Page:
Peter Cech once reasoned:
“Have a look at every club in the world and try to find a second-choice goalkeeper playing more than 10 league games. You’re not going to find it. If you are the young sub, you can come on 10 times for 30 seconds and you get the medal but the goalkeeper plays one game and saves the game, wins the three points and he doesn’t get the medal. I think this is not right.”
True perhaps, a ninety minute display by the man in net can be the difference between success and failure, arguably to a greater degree than any other player on the pitch. But there are those that seem to have made a career out of playing the support role. There are even some that seemingly seek out a seat on the bench forgoing regular first team football in favour of the easy life.
In spite of being some of the most physically imposing members of any professional squad, the second choice goalkeeper has the capacity to go years without being noticed. Until his teammates are posing with a trophy, then its front and centre, shin pads hastily strapped in, kit sparkling. So here's my top five Premier League number two's. A tribute to them and their agents.
5. Mike Pollitt - Wigan
Worthy of a place for the sheer ambivalence of his career. Starting out in 1990 with Manchester United, Pollitt has spent an incredible 22 years plying his trade at 17 different clubs. Finally made his way to the Premier League in 2005 after signing for Wigan, he's been getting splinters ever since, managing only 36 appearances in that time. On object lesson in not pushing your luck and keeping your head down, Pollitt is the model for any would be second stringer.
4. Pegguy Arphexad - Liverpool
The words "Match Day Squad" are amongst the sweetest in the second choice keepers vocabulary, no one more so than Frenchman Pegguy Arphexad. The substitute extraordinaire managed to amass an impressive six medals all as an unused sub, and became particularly adept at featuring prominently in any celebratory press photos (Liverpool's Uefa cup triumph in 2001 is a particularly shameless display). In a sixteen year career he has managed the incredible feat of playing only 39 games. Won the league cup twice, an FA Cup, Uefa Cup, a Charity Shield and an European Super Cup for good measure. His presence coincidentally coinciding with one of the most successful periods in recent history for the Reds. Unfortunately for Brendan Rodgers he retired in 2005, thoroughly well rested.
3. Massimo Taibi - Manchester United
His time at Manchester United has become something of an apocryphal tale, a warning to managers who feel the urge to give their number two a chance. However Taibi was very real and in the goalkeeping merry-go-round that took place at Old Trafford after Schmeichel’s departure. The Italian’s torrid tenure is the low point. A permanent fixture in any retrospective goalkeeper list of any kind. Except best goalkeeper. The blind Venetian, played in a 5-0 rout against Chelsea before cementing his place in Premier League folklore and on this list with an all time classic Premier League blunder against Southampton and Le God. It was his studs fault, apparently. Only managed four matches before slinking back to Italy.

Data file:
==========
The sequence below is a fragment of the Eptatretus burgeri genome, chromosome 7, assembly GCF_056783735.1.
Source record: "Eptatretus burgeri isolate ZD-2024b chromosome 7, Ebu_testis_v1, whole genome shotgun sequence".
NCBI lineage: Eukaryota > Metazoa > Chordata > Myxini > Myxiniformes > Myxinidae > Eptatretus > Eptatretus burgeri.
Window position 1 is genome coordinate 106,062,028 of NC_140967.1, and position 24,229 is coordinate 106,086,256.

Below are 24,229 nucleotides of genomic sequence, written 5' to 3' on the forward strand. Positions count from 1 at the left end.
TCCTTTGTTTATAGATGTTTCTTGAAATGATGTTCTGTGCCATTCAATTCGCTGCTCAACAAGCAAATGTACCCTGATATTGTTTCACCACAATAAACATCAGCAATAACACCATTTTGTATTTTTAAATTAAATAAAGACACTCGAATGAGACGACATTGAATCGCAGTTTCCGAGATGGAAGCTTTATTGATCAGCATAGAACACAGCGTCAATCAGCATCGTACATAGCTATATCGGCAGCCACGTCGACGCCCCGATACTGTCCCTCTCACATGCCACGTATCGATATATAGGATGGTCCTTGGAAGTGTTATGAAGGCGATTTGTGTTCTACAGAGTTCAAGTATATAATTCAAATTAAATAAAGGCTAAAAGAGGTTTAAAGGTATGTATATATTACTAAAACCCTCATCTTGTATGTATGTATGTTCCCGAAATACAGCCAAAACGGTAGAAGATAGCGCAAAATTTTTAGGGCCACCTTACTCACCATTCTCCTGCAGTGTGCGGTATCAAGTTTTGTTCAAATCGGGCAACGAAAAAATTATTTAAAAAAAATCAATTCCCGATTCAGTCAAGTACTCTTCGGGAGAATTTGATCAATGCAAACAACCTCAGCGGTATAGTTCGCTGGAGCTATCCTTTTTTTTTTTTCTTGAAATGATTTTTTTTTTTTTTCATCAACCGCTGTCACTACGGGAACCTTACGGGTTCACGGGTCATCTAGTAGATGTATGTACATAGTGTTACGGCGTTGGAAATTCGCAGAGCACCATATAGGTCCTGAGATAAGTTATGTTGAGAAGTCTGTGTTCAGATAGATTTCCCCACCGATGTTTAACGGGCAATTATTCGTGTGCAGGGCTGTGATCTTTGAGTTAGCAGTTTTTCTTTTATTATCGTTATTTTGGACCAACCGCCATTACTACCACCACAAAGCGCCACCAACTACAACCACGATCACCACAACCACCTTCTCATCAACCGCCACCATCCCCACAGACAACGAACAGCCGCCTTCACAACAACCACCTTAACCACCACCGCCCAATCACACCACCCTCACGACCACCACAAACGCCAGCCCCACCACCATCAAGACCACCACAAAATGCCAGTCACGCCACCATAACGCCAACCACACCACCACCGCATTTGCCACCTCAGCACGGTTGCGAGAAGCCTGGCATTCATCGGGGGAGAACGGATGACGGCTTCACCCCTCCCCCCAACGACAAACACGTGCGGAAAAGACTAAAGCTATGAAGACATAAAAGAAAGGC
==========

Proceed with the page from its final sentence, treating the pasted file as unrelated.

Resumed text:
2. Stuart Taylor - Arsenal
A mere 60 premier league appearances in 13 years tells you just about everything you need to know. Never managed an appearance for Manchester City in the four years he was their, playing second fiddle to Shay Given, Joe Hart and eventually Costil Pantillimon. Given a free transfer by The Citizens before being re signed on a two year contract nine days later, he was apparently the only person who knew how to get the coffee machine working. Remains the second choice at his latest Premier league club newly promoted Reading, behind world beater Adam Federichi. Does have a Premier League title, an FA Cup winners medal and Two Charity Shields to his name though. All won at Arsenal. His agent was last seen turning water into wine.
1. Steve Harper - Newcastle United
Known around the Newcastle United dressing room as "Are you still here?". Harper is Surely the watermark by which all second choice goalkeepers should be judged and proof that playing second fiddle does not necessarily entail a lack of ability. Has watched patiently whilst four different goalkeepers have been picked ahead of him by no less than eight different managers in his 19 years. Despite numerous loan moves at no point did he fancy a permanent change of scenery. Fair play, I suppose... Harper is also, rather bizarrely, a fully licensed Football Association referee and has talked of taking it up professionally when he retires. Would make a better fourth official perhaps...
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